In the Las Vegas Renaissance Hotel, two service robots—both Relay robots from San Jose-based Savioke—are quietly at work. These robots, named Elvis and Priscilla, are full-time employees of the hotel.
Are these the only robots? No. Savioke founder Steve Cousins says his company currently has robots in 70 hotels, including the two at the Renaissance. In IEEE Spectrum, Renaissance Hotel manager Carl Krueger explains, “Guests are almost shocked” to see a robot at the door. “We don’t tell them ahead of time that a robot will be making their delivery. They typically open the door and freeze for a moment. Then they’ll read the instructions, push a button—and often giggle.”
These armless robots can’t actually knock. Instead, they robo-call the hotel room and tell the occupant that a delivery is waiting at the door. Elevators are also a challenge—one of the hotel elevators has been adapted to allow the robots to communicate with it wirelessly.
You will find robot delivery in more places than hotels. In January, Amazon submitted a patent application for a sidewalk rolling robot. Amazon wants its robot to carry items from a delivery truck to a person’s front porch, or even bring them into a house. It’s part of a wider effort to solve the perennial last-mile problem for any company trying to deliver goods to your door, one that self-driving vehicles are expected to solve over time. Amazon’s patent application describes a robot that has the technological capability to open doors or garage doors, which isn’t far off a trend that Amazon is already pushing with Amazon Key.
If that isn’t enough to get your attention, two former top executives of Google’s self-driving car project, Jiajun Zhu and Dave Ferguson, think robotic vehicles that deliver only goods can be ready this year. They believe this, because they are the two co-founders of California-based Nuro. Their startup is building an initial fleet of six unmanned electric vehicles about half the size of a passenger car to carry groceries, food orders, flowers, packages and boxes to homes and businesses in urban and suburban neighborhoods.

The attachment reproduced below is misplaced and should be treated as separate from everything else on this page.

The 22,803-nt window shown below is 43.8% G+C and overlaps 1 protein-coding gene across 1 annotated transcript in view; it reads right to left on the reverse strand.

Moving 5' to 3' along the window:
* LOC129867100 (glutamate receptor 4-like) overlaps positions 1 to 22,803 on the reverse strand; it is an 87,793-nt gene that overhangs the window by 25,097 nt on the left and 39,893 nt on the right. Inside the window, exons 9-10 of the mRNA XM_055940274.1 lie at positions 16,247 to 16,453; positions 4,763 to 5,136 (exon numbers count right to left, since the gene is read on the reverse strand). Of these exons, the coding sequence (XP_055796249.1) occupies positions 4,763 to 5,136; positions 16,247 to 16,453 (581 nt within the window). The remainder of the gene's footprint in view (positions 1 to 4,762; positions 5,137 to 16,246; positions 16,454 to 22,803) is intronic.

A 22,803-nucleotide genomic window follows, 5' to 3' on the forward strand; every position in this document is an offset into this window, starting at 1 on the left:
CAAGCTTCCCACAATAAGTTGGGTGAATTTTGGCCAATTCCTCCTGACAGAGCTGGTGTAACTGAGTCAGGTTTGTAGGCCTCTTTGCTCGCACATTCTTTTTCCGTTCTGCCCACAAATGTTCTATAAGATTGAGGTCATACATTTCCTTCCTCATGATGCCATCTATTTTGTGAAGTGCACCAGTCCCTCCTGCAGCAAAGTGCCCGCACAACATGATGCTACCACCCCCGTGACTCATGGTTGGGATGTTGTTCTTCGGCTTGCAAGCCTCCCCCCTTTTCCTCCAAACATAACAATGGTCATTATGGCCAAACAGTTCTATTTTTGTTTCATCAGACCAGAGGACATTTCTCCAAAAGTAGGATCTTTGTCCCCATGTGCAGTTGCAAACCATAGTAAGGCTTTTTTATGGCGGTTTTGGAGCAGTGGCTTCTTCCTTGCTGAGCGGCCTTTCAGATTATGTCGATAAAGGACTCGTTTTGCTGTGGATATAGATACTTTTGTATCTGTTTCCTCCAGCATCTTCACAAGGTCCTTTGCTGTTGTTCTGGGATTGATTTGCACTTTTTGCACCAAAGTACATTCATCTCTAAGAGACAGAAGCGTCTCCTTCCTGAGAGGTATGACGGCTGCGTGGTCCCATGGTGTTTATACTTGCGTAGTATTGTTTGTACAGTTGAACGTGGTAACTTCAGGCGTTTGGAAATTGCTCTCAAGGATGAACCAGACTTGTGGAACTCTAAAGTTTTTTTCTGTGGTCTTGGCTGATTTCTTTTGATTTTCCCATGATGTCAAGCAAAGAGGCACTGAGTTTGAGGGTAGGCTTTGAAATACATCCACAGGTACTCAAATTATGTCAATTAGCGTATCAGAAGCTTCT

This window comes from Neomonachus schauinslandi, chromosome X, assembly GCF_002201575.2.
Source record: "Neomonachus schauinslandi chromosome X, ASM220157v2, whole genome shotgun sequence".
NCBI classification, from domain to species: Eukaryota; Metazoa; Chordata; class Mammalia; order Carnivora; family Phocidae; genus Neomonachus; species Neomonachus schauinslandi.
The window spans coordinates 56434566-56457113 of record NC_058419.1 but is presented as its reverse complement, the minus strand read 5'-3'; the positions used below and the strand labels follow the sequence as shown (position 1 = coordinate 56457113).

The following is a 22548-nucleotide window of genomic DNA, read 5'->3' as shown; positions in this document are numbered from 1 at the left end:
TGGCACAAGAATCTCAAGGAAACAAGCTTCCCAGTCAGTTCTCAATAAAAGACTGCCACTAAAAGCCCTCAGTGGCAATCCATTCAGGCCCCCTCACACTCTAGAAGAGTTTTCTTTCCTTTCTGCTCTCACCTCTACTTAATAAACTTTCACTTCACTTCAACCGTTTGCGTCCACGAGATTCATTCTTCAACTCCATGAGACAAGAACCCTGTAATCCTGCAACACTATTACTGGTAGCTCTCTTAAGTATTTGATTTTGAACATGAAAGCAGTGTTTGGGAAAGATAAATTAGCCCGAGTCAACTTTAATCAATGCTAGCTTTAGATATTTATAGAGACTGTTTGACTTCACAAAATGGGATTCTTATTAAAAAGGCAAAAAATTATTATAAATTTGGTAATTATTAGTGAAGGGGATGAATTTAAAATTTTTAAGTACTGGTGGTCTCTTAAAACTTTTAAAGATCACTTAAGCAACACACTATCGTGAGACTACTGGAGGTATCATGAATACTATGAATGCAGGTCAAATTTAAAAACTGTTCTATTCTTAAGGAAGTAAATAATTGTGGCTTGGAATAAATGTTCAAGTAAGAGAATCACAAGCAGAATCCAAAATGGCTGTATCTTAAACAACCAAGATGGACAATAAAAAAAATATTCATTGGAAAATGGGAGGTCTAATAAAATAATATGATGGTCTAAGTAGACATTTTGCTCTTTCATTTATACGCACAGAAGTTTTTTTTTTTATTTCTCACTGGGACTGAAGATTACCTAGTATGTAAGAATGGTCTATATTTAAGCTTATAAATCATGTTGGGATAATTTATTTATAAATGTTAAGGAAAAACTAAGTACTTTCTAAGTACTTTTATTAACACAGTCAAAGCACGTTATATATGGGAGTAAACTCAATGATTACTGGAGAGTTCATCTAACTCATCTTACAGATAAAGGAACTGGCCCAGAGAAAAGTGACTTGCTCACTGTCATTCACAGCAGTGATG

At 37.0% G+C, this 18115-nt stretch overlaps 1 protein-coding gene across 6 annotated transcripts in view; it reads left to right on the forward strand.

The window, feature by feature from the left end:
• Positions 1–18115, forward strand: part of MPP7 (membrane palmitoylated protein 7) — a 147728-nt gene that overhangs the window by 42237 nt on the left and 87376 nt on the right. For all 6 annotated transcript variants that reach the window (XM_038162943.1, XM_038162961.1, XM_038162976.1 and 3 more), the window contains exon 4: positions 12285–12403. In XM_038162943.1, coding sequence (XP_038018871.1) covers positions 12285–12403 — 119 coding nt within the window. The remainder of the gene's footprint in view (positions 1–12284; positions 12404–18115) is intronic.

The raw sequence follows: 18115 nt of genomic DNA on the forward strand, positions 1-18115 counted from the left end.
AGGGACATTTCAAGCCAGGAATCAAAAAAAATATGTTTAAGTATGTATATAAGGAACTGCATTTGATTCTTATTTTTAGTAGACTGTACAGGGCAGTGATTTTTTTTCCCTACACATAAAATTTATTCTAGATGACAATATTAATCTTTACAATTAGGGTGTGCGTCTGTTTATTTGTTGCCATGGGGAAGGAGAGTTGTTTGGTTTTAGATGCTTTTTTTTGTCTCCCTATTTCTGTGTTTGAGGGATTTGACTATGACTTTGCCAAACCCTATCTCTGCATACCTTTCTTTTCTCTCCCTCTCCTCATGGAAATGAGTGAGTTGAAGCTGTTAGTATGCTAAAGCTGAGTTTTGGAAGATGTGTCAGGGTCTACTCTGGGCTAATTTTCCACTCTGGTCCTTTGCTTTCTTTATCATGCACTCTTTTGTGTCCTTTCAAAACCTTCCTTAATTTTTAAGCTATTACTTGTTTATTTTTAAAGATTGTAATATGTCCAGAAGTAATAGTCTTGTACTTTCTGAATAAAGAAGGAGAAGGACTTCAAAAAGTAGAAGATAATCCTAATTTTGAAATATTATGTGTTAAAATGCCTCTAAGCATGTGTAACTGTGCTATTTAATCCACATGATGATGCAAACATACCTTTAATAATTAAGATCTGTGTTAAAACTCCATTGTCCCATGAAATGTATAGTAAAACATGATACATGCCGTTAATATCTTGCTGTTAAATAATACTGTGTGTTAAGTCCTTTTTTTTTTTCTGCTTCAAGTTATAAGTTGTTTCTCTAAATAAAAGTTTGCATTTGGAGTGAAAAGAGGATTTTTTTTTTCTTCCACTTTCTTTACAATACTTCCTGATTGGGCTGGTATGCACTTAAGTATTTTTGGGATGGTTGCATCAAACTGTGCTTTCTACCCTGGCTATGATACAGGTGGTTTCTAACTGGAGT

Nuro has tested conventional vehicles equipped with its autonomous drive software and hardware in California since 2016 to work the kinks out, but is shifting its focus to the small, battery-powered models that look like rolling storage cabinets. While the vehicles aren’t designed to drive on the highway or at high speed, deploying them in other areas such as public roads is dependent on federal and state regulations that are still being finalized.
“By custom-designing vehicles that are specifically for goods transportation you can actually create the safest vehicle on the road,” Ferguson told Forbes. “That vehicle will care about the most vulnerable road users more than it will care about anything that it’s carrying. It can literally choose to run into a tree rather than hit a pedestrian because it knows one of those is a strictly safer outcome than the other.”
The San Francisco Board of Supervisors may perk up their ears at Ferguson’s comment. In December, the board voted to severely restrict delivery robots that roll on San Francisco sidewalks. Now, startups will have to get permits to run their robots under strict guidelines in particular zones, typically industrial areas with low foot traffic. And even then, they may only do so for research purposes, not making actual deliveries. It’s perhaps the harshest crackdown on delivery robots in the United States.
As these events indicate, robot delivery will continue to become a sign of the times. In fact, a report by McKinsey predicted autonomous vehicles in a variety of forms would deliver around 80 percent of all purchased goods in the future. So, you may be sharing your sidewalks, streets and hotel hallways with numerous, non-human forms of delivery sooner than you think.
(Photo: Food Delivery Robot, Flickr)